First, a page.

A bill requiring most voters to show photo identification appears doomed, the sponsor said Tuesday. "I am afraid it is," state Rep. Dianne Hamilton, R-Silver City, said after an emotion-charged committee hearing on her proposal. Dozens of ordinary people from around the state drove to the Capitol to commend Hamilton's bill. They say they need photo identification to check out a library book, rent a movie or cash a check, so a voter should be held to that same standard. But county clerks, members of the League of Women Voters, and Democrats on the House Voters and Elections Committee opposed Hamilton's bill. They called it unfair, saying it would create two different "classes" of voters. Hamilton's bill would require those who vote in person to show photo identification. But absentee voters and tribal members would be exempted from the photo ID law. Read More

NY: State legislature says equal rights too expensive - New York Disability |

The New York State legislature has essentially said equal rights for people with disabilities is too expensive, at least when it comes to protecting their right to vote. On February 14 the state assembly and senate approved a bill allowing inaccessible lever-machines for voting in village elections, doing so with no public input and no input from the disability community, the very community that will find its ability to vote badly wounded as a result. The hope is newly elected Governor Andrew Cuomo will veto the bill. If it is signed into law, the Center for Independence for the Disabled (CIDNY) in NYC paints a chilling and accurate picture: “The current legislation does not address the need to notify the public and most particularly voters who cannot use the lever machines that the accessible machines will not be available to them during local elections. Given that some voters with disabilities will be forced to use an absentee ballot that they must register for ahead of time, there is the potential that those not aware of the change will be disenfranchised on election days.” Read More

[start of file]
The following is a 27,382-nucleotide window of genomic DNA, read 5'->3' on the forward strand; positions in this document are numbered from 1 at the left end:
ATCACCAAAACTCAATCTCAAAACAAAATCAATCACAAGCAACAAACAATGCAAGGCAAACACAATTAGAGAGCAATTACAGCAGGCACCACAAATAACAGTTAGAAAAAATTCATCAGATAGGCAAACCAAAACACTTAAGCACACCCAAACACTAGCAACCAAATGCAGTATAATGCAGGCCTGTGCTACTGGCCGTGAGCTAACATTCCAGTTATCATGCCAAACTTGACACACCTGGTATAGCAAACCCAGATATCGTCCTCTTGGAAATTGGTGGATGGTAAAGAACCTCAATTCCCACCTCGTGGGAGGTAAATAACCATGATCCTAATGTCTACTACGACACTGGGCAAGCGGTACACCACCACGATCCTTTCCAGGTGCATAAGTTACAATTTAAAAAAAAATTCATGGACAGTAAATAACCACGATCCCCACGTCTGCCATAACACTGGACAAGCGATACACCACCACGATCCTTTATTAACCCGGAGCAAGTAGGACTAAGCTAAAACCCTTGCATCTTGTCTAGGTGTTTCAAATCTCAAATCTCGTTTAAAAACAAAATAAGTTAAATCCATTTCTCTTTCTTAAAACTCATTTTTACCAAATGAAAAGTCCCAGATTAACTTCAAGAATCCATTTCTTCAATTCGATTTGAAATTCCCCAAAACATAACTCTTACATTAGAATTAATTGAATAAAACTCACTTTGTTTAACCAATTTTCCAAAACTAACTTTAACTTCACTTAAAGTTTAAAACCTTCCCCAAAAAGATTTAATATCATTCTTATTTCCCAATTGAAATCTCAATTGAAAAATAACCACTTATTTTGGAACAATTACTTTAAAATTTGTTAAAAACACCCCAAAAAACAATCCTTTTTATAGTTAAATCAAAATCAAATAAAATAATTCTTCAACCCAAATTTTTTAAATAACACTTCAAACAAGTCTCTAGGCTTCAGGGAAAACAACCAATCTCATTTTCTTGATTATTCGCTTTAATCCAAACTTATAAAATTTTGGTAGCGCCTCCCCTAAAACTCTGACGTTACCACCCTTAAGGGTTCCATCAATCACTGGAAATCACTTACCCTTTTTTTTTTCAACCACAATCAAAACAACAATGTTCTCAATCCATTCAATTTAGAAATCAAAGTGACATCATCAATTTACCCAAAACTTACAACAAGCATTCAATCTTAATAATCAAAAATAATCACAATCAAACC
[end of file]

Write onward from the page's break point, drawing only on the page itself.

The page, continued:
NC: Opponents speak out against voter ID bill ::

A group of Democratic lawmakers and local college students spoke out Wednesday against a bill in the General Assembly that would require photo identification at the polls. House Bill 430 was introduced in 2009 but is among the priorities in this legislative session of Republican lawmakers who argue that the requirement would help reduce the chance of fraud. It’s expected to be reintroduced next week. Opponents, however, call it an unfunded mandate for a solution to a problem that is “statistically insignificant” and a requirement that would lead to disenfranchisement of the state’s college students, senior citizens and low-income residents. Read More

SC: 1,127 votes in Richland not counted in November - Local / Metro -

An analysis of computer records showed 1,127 ballots cast by Richland County voters in November accidentally were not counted, according to the League of Women Voters of South Carolina, which is targeting the state’s electronic voting machines for the trash heap. The analysis, done with software created by a University of South Carolina computer-science professor, found errors at 11 of the county’s 126 precincts. Votes were missing at two — the Bluff precinct, south of Columbia; and Ward 21, in north Columbia. Mike Cinnamon, Richland County’s longtime director of elections, said he would not comment until after a 5:30 p.m. meeting today of the county election commission. Duncan Buell, a USC professor and member of the League of Women Voters who donated his services, said the audit uncovered mistakes by pollworkers. His work does not address the underlying debate about the reliability of the state’s iVotronic touch-screen machines, in use for six years. Read More